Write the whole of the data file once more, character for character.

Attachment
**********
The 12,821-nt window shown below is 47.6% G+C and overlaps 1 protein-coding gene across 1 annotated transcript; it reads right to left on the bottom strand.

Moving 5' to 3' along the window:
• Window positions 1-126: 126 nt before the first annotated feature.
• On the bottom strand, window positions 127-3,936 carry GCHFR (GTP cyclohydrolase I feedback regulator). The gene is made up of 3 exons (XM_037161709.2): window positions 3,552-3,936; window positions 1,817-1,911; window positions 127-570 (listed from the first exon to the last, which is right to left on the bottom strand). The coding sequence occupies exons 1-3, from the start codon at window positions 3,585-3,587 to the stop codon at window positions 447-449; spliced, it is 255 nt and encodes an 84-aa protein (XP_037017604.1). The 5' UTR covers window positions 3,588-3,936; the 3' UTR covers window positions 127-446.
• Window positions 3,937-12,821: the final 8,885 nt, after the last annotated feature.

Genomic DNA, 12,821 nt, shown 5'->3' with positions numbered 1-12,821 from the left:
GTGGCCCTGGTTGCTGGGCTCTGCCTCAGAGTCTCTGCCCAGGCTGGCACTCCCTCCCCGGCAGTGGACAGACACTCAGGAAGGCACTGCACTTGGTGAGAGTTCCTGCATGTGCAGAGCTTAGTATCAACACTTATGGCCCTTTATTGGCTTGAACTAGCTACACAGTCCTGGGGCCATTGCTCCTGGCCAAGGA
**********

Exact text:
The 12,821-nt window shown below is 47.6% G+C and overlaps 1 protein-coding gene across 1 annotated transcript; it reads right to left on the bottom strand.

Moving 5' to 3' along the window:
• Window positions 1-126: 126 nt before the first annotated feature.
• On the bottom strand, window positions 127-3,936 carry GCHFR (GTP cyclohydrolase I feedback regulator). The gene is made up of 3 exons (XM_037161709.2): window positions 3,552-3,936; window positions 1,817-1,911; window positions 127-570 (listed from the first exon to the last, which is right to left on the bottom strand). The coding sequence occupies exons 1-3, from the start codon at window positions 3,585-3,587 to the stop codon at window positions 447-449; spliced, it is 255 nt and encodes an 84-aa protein (XP_037017604.1). The 5' UTR covers window positions 3,588-3,936; the 3' UTR covers window positions 127-446.
• Window positions 3,937-12,821: the final 8,885 nt, after the last annotated feature.

Genomic DNA, 12,821 nt, shown 5'->3' with positions numbered 1-12,821 from the left:
GTGGCCCTGGTTGCTGGGCTCTGCCTCAGAGTCTCTGCCCAGGCTGGCACTCCCTCCCCGGCAGTGGACAGACACTCAGGAAGGCACTGCACTTGGTGAGAGTTCCTGCATGTGCAGAGCTTAGTATCAACACTTATGGCCCTTTATTGGCTTGAACTAGCTACACAGTCCTGGGGCCATTGCTCCTGGCCAAGGA